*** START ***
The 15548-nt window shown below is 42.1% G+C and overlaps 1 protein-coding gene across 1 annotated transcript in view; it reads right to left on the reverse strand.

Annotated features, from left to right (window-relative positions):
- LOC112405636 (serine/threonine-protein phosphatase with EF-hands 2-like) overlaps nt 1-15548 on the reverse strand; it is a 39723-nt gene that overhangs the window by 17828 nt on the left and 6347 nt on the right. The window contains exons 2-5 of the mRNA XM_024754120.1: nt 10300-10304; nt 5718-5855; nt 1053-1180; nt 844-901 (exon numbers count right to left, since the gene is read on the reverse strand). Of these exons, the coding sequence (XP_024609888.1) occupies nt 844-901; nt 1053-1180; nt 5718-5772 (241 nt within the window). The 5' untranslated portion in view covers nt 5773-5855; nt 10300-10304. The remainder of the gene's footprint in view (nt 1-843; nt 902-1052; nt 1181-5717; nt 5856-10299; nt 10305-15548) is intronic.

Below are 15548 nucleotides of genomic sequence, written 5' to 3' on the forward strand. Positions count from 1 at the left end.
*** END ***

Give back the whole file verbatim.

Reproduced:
The 15548-nt window shown below is 42.1% G+C and overlaps 1 protein-coding gene across 1 annotated transcript in view; it reads right to left on the reverse strand.

Annotated features, from left to right (window-relative positions):
- LOC112405636 (serine/threonine-protein phosphatase with EF-hands 2-like) overlaps nt 1-15548 on the reverse strand; it is a 39723-nt gene that overhangs the window by 17828 nt on the left and 6347 nt on the right. The window contains exons 2-5 of the mRNA XM_024754120.1: nt 10300-10304; nt 5718-5855; nt 1053-1180; nt 844-901 (exon numbers count right to left, since the gene is read on the reverse strand). Of these exons, the coding sequence (XP_024609888.1) occupies nt 844-901; nt 1053-1180; nt 5718-5772 (241 nt within the window). The 5' untranslated portion in view covers nt 5773-5855; nt 10300-10304. The remainder of the gene's footprint in view (nt 1-843; nt 902-1052; nt 1181-5717; nt 5856-10299; nt 10305-15548) is intronic.

Below are 15548 nucleotides of genomic sequence, written 5' to 3' on the forward strand. Positions count from 1 at the left end.